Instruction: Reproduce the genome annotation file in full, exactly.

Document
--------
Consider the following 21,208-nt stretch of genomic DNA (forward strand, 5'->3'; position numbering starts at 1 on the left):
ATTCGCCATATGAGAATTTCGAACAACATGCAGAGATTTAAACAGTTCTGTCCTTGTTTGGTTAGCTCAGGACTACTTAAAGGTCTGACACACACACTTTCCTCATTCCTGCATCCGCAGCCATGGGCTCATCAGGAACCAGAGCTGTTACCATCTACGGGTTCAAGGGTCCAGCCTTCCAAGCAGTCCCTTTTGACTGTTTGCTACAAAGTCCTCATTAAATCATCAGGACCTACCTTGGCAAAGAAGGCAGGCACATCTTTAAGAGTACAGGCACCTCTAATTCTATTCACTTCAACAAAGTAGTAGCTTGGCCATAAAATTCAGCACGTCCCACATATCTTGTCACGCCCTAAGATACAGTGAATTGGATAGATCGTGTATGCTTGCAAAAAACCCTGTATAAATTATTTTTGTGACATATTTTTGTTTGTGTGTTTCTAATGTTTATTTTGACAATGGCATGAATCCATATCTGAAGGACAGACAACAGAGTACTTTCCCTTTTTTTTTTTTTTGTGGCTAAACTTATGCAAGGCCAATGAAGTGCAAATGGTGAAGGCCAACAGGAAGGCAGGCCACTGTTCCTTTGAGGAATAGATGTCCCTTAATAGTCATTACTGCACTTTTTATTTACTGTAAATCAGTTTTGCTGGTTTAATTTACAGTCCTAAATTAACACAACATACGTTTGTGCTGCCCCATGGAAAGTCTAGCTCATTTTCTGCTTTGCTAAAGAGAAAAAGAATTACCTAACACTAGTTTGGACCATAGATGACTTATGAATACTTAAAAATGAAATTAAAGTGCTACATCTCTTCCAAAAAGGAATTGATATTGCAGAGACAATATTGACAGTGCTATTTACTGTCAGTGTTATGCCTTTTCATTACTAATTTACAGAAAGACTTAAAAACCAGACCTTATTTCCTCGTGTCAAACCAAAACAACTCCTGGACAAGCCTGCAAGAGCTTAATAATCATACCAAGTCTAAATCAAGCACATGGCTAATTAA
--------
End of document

Consider the following 21,208-nt stretch of genomic DNA (forward strand, 5'->3'; position numbering starts at 1 on the left):
ATTCGCCATATGAGAATTTCGAACAACATGCAGAGATTTAAACAGTTCTGTCCTTGTTTGGTTAGCTCAGGACTACTTAAAGGTCTGACACACACACTTTCCTCATTCCTGCATCCGCAGCCATGGGCTCATCAGGAACCAGAGCTGTTACCATCTACGGGTTCAAGGGTCCAGCCTTCCAAGCAGTCCCTTTTGACTGTTTGCTACAAAGTCCTCATTAAATCATCAGGACCTACCTTGGCAAAGAAGGCAGGCACATCTTTAAGAGTACAGGCACCTCTAATTCTATTCACTTCAACAAAGTAGTAGCTTGGCCATAAAATTCAGCACGTCCCACATATCTTGTCACGCCCTAAGATACAGTGAATTGGATAGATCGTGTATGCTTGCAAAAAACCCTGTATAAATTATTTTTGTGACATATTTTTGTTTGTGTGTTTCTAATGTTTATTTTGACAATGGCATGAATCCATATCTGAAGGACAGACAACAGAGTACTTTCCCTTTTTTTTTTTTTTGTGGCTAAACTTATGCAAGGCCAATGAAGTGCAAATGGTGAAGGCCAACAGGAAGGCAGGCCACTGTTCCTTTGAGGAATAGATGTCCCTTAATAGTCATTACTGCACTTTTTATTTACTGTAAATCAGTTTTGCTGGTTTAATTTACAGTCCTAAATTAACACAACATACGTTTGTGCTGCCCCATGGAAAGTCTAGCTCATTTTCTGCTTTGCTAAAGAGAAAAAGAATTACCTAACACTAGTTTGGACCATAGATGACTTATGAATACTTAAAAATGAAATTAAAGTGCTACATCTCTTCCAAAAAGGAATTGATATTGCAGAGACAATATTGACAGTGCTATTTACTGTCAGTGTTATGCCTTTTCATTACTAATTTACAGAAAGACTTAAAAACCAGACCTTATTTCCTCGTGTCAAACCAAAACAACTCCTGGACAAGCCTGCAAGAGCTTAATAATCATACCAAGTCTAAATCAAGCACATGGCTAATTAA